I also found a few more plasterer’s scribbles under the wallpaper. Comments please on what this might be…

Continuing my quick roundup. There’s been good progress in the front bedroom after the final removal of the wallpaper. I started painting the undercoat but was still concerned about the amount of uneven and damaged plaster – there isn’t a room in the house with undamaged plaster, I suppose that’s what you get with 100+ year old houses, but I really wish someone had taken a bit more care when fixing things rather than just bodging and covering up the problems. I then discovered Filler Paint (thanks Anne!) which creates a kind of adhesive coating which fills in cracks. It isn’t perfect – nothing but a full re-skim could cover some of these problems – but it does have a stabilising effect on the walls. This stuff is specifically for ceilings but all the walls could do with a bit of help so I’ve started using it everywhere as a first coat. The upstairs bedroom is now starting to look habitable though there’s still quite a bit of filling and further coats to go.

The main development in the kitchen is that there’s now hardly anything left. I’ve been negotiating (very slowly due to Covid and, you know, tradesmen…) with a joiner over demolishing the remainder of the kitchen and rebuilding it with something more functional. I’m hopeful this is now close to happening, after which the rest of the downstairs should progress at speed. I’ll do a separate post on this soon. Effectively, all work in the kitchen is aimed at getting ready for joiners to come in.

The sink has turned out to be a mini-project on its own. The installed sink is an ancient, wrapover unit which was too big for the space. To make it fit they demolished a chunk of the plaster wall and replastered the new sink in meaning that a) the wall is already compromised and b) the old sink can’t be removed without damaging the wall further and plastering. Underneath, plumbing for the washing machine takes up the left hand side of the space and the waste outflow pipe takes up the right so the chances of my getting a dishwasher under here are low. Again, something for a future post.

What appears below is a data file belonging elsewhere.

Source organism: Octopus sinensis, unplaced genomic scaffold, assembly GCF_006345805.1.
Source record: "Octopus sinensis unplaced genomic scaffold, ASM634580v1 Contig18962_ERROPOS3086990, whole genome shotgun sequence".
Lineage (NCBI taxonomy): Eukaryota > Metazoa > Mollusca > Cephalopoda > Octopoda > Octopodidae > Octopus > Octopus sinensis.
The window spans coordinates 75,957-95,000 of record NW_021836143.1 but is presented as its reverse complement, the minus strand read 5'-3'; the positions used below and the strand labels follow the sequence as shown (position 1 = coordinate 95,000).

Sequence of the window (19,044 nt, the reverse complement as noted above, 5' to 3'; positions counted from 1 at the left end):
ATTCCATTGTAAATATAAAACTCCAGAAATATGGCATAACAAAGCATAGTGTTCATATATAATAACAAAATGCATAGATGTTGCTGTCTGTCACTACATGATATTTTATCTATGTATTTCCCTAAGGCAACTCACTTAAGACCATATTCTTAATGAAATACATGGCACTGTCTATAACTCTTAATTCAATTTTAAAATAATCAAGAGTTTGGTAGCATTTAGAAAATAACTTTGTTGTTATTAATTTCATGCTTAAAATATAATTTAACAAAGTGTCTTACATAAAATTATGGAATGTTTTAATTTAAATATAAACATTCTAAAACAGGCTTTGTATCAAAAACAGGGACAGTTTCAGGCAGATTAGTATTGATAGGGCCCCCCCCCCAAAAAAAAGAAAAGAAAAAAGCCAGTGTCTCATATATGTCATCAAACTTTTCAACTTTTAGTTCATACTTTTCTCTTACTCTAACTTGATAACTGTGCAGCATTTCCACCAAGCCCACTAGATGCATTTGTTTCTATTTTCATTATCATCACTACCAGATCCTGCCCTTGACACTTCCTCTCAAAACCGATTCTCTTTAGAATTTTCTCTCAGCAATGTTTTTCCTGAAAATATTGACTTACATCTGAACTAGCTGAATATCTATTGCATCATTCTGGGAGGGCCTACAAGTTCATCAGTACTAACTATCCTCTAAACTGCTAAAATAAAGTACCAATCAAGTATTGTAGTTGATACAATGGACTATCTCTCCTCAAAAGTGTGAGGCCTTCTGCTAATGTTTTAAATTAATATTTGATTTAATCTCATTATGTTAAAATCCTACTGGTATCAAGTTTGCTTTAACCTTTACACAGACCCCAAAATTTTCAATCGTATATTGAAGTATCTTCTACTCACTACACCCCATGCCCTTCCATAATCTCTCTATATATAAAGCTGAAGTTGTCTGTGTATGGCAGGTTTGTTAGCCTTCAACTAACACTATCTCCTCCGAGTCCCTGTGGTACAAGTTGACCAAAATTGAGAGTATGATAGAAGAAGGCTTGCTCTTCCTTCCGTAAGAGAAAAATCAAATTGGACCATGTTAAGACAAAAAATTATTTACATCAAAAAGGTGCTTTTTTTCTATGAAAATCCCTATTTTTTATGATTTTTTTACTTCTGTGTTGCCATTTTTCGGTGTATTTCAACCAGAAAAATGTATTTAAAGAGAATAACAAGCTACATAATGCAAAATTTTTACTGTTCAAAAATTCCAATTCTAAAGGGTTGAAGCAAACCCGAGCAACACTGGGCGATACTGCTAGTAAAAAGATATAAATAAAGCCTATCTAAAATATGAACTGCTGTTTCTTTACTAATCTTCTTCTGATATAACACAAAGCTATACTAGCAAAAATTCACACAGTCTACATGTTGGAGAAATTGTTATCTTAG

Did a lot of work filling and patching the exterior wall in the living room with help from my dad. It’s one of the worst in the house, crumbling, full of patches and very, very uneven.

On the left the wall in patched and pre-painted state. On the right after a first pass with paint.

I’ve also been gradually working away at the inset bookshelf nook. It had multiple layers of wallpaper and paint. I finally managed to burn it all off with the heat gun.

Things have been a bit quiet round here recently due to the fact that WordPress suddenly took exception to the scale of my pics – possibly due to the fact that I started using a new phone with higher image quality and I was laid low for an entire week with a bug. I did have another post on the way but it’s been superseded. I’ve been doing a lot all over the house so I’m going to do a quick series of room by room updates to catch up.

I’ve also given the site a new background images for a bit of variety. Give yourself extra points if you know where this comes from…

So we’ve achieved a sort of milestone, we began painting yesterday. This marks the turning point between the destructive and constructive parts of the project. The upstairs bedroom has reached a point where, with some more filling and wiping down, the undercoat can now start to be applied to the plaster. Needless to say this feels like a huge psychological step forward as we can now see some positive results even though there’s still much destruction to be done.

This is the test wall, filled, sanded and washed with liquid soap.

The kid gets involved in painting her room…

The end result may appear almost identical however we painting with watered down paint which is the recommended first step with unskimmed plaster. Next step is to fill and sand the rest of the room and continue painting.

I’m happy to report that the upstairs bedroom is now wallpaper free (with the exception of a tiny are behind the heater). This feels like something of a milestone after the ongoing battle that was stripping it all. I can now see the state of the raw plaster – which is a bit variable as you can see. Some filling required but it’s not too bad.